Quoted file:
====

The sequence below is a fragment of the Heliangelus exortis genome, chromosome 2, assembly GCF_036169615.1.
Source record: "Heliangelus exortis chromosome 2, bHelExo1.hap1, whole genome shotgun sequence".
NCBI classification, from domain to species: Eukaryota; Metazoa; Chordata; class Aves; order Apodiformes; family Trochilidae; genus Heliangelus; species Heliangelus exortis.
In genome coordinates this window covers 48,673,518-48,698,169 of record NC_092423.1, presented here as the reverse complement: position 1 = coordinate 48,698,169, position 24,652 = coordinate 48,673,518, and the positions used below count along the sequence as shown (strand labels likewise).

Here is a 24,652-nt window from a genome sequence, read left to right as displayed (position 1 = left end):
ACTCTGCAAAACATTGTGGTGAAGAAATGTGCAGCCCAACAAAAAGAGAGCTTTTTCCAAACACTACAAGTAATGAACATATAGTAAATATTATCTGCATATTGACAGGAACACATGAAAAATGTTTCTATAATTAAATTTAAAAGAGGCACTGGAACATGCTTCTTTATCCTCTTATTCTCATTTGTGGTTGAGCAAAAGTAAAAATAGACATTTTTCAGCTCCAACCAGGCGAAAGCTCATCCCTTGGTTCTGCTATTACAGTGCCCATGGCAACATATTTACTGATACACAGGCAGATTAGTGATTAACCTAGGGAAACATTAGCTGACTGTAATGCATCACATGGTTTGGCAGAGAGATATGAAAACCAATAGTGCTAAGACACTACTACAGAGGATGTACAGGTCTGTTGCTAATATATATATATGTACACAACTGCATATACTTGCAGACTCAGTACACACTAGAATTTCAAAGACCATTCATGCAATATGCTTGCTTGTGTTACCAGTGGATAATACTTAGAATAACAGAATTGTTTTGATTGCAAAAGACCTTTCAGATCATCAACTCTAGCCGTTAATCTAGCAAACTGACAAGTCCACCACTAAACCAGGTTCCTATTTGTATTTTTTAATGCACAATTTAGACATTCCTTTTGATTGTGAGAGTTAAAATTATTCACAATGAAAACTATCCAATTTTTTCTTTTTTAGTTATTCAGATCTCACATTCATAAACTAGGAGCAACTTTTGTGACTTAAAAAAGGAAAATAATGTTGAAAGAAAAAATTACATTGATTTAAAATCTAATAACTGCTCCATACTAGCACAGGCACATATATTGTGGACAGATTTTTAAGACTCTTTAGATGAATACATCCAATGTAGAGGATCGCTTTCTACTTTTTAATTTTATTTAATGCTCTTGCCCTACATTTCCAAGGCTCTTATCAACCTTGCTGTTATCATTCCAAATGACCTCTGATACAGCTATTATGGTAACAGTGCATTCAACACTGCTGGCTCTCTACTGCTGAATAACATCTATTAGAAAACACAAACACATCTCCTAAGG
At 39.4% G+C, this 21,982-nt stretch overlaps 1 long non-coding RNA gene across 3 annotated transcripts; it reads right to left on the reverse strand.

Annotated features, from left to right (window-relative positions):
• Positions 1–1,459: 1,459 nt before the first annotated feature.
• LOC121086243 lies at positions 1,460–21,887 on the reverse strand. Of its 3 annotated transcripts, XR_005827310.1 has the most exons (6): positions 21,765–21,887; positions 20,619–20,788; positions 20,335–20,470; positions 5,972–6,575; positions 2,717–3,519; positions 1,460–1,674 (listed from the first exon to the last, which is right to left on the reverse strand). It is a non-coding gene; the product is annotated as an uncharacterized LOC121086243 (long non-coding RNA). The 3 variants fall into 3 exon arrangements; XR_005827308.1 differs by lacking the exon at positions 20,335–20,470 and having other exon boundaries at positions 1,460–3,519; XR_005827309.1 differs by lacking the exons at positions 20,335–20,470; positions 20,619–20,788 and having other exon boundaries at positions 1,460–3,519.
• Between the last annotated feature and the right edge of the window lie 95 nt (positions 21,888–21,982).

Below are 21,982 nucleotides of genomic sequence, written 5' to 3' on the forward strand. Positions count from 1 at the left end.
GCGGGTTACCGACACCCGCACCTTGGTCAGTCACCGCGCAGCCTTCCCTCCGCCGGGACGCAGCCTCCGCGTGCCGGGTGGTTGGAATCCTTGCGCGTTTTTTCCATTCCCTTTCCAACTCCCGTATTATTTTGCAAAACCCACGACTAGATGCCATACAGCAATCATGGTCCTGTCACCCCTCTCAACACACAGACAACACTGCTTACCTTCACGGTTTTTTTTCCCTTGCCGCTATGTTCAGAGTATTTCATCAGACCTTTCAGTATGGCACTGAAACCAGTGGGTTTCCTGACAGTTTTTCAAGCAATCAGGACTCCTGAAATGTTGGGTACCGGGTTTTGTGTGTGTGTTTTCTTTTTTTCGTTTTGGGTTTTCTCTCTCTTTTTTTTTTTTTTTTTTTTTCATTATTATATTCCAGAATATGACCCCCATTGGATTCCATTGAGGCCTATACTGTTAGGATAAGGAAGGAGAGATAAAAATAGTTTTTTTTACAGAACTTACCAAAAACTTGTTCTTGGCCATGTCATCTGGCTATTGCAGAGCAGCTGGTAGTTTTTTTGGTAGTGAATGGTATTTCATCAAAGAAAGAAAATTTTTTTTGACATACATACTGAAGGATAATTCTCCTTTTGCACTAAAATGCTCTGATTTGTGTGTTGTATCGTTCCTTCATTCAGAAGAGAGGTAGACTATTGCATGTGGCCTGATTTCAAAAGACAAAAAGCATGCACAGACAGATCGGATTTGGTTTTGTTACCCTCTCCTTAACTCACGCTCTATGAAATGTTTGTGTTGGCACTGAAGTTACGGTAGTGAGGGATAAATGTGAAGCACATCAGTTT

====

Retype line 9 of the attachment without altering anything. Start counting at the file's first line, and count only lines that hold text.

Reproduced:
• Positions 1–1,459: 1,459 nt before the first annotated feature.